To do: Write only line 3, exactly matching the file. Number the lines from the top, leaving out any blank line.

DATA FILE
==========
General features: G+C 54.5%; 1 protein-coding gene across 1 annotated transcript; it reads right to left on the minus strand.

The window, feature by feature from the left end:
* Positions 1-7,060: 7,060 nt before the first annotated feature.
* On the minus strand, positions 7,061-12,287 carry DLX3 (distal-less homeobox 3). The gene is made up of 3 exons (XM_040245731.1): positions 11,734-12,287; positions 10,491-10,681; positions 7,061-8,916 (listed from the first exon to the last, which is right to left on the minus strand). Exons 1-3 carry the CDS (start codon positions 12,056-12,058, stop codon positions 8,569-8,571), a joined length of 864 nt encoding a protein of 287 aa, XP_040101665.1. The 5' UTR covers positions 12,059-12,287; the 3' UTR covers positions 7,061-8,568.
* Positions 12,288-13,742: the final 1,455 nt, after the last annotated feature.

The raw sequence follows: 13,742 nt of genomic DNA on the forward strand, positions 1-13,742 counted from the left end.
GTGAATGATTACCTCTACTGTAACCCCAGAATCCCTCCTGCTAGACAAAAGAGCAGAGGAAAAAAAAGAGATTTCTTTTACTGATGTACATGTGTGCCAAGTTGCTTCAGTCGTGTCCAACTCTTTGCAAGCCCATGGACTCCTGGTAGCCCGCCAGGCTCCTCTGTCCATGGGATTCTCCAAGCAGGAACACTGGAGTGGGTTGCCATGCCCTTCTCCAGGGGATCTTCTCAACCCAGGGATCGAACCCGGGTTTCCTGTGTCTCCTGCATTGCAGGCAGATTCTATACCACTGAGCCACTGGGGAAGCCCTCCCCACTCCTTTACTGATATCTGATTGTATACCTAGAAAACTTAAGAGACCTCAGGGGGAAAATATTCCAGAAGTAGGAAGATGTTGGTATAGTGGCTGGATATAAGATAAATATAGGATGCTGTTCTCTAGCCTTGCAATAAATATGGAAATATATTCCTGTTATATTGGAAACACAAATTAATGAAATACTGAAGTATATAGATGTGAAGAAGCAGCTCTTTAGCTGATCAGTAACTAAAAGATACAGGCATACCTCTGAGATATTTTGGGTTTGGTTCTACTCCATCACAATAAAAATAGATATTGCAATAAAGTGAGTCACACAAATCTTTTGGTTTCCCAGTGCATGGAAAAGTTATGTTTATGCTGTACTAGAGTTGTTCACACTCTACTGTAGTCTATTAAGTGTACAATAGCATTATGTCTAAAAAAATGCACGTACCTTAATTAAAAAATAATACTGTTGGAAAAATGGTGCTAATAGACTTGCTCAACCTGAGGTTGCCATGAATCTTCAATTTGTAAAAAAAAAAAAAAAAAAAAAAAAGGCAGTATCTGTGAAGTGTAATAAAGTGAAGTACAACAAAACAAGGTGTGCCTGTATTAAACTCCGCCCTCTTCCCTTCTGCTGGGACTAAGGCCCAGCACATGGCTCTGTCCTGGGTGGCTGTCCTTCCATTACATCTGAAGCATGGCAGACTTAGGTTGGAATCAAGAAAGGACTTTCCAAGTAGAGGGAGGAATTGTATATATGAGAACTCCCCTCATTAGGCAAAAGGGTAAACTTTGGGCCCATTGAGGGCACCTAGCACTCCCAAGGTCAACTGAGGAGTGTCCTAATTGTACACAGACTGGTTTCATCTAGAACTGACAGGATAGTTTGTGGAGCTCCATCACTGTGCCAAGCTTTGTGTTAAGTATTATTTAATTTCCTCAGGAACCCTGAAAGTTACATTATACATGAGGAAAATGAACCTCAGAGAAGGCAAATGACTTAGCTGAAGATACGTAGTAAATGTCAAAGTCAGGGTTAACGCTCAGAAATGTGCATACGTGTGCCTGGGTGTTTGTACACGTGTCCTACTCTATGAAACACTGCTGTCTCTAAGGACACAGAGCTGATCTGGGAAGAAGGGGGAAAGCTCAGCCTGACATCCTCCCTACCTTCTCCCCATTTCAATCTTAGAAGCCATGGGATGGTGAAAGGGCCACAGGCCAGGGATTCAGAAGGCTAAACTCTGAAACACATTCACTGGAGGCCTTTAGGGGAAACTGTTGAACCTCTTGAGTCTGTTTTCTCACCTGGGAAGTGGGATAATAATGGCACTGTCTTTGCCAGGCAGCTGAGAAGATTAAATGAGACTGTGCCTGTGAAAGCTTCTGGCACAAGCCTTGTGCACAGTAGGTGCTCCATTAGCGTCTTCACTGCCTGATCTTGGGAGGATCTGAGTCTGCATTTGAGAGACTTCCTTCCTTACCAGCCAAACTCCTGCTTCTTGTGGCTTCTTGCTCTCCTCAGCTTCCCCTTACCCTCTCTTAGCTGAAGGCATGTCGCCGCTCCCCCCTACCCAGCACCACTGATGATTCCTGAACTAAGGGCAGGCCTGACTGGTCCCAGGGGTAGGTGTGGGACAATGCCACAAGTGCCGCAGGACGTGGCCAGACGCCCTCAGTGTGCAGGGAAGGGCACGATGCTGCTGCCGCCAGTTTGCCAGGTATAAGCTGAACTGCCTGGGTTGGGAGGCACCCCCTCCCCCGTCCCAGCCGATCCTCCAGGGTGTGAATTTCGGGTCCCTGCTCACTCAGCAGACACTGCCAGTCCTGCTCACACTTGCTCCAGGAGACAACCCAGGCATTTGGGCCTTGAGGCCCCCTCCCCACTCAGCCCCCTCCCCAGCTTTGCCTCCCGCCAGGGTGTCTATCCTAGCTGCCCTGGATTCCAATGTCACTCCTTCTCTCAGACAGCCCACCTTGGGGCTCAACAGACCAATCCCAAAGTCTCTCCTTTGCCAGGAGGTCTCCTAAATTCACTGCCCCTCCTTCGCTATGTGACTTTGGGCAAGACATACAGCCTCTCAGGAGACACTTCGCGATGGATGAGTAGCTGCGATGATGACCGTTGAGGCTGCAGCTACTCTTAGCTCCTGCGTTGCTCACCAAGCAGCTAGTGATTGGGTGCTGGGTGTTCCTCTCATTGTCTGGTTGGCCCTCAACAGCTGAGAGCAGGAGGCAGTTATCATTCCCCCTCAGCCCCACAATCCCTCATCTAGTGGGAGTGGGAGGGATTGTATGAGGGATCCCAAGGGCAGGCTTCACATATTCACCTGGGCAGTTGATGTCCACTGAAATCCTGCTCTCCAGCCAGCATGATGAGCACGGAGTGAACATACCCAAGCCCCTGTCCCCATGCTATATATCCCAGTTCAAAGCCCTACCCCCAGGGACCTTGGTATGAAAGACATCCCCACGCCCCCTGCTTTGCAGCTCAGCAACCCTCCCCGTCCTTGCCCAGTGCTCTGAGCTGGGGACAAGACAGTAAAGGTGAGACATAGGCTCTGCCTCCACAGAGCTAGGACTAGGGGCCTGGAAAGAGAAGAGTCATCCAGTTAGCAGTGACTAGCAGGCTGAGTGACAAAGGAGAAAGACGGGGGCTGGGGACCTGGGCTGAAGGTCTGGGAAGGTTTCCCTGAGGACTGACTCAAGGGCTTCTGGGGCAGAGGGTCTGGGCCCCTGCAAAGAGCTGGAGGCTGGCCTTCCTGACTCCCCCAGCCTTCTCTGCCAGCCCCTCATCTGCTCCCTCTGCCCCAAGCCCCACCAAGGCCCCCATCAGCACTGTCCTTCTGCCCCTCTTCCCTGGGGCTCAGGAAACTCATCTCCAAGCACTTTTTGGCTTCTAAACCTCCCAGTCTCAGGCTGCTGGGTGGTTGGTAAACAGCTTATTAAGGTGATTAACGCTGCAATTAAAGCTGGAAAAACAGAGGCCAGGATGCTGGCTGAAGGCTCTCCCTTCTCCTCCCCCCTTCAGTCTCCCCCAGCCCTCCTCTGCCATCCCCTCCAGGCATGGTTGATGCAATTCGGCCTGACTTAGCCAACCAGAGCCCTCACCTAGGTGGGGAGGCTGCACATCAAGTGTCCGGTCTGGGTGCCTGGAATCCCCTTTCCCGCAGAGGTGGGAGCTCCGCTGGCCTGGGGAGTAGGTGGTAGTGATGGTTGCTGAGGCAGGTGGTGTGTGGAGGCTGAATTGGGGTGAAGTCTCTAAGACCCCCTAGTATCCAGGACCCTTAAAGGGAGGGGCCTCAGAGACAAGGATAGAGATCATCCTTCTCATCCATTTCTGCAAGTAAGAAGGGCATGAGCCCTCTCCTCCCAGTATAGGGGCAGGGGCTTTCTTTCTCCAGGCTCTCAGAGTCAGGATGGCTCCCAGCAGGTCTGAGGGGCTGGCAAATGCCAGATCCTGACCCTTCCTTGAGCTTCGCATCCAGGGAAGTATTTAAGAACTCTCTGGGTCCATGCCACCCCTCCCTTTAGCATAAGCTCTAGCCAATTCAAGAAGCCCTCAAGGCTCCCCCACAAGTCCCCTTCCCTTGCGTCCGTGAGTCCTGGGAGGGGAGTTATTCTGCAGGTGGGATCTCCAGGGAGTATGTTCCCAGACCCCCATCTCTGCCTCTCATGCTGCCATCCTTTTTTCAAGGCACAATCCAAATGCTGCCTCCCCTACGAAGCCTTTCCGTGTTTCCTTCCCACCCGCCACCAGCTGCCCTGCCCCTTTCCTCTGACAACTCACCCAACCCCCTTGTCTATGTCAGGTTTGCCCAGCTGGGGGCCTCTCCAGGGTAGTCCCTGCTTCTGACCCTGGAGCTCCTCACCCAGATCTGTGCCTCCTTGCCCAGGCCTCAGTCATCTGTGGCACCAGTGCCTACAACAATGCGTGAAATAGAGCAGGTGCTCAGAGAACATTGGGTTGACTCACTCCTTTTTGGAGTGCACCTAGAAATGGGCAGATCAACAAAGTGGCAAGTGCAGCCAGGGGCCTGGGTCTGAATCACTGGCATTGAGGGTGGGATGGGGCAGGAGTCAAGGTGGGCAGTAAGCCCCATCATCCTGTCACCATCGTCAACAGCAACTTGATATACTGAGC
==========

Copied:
* Positions 1-7,060: 7,060 nt before the first annotated feature.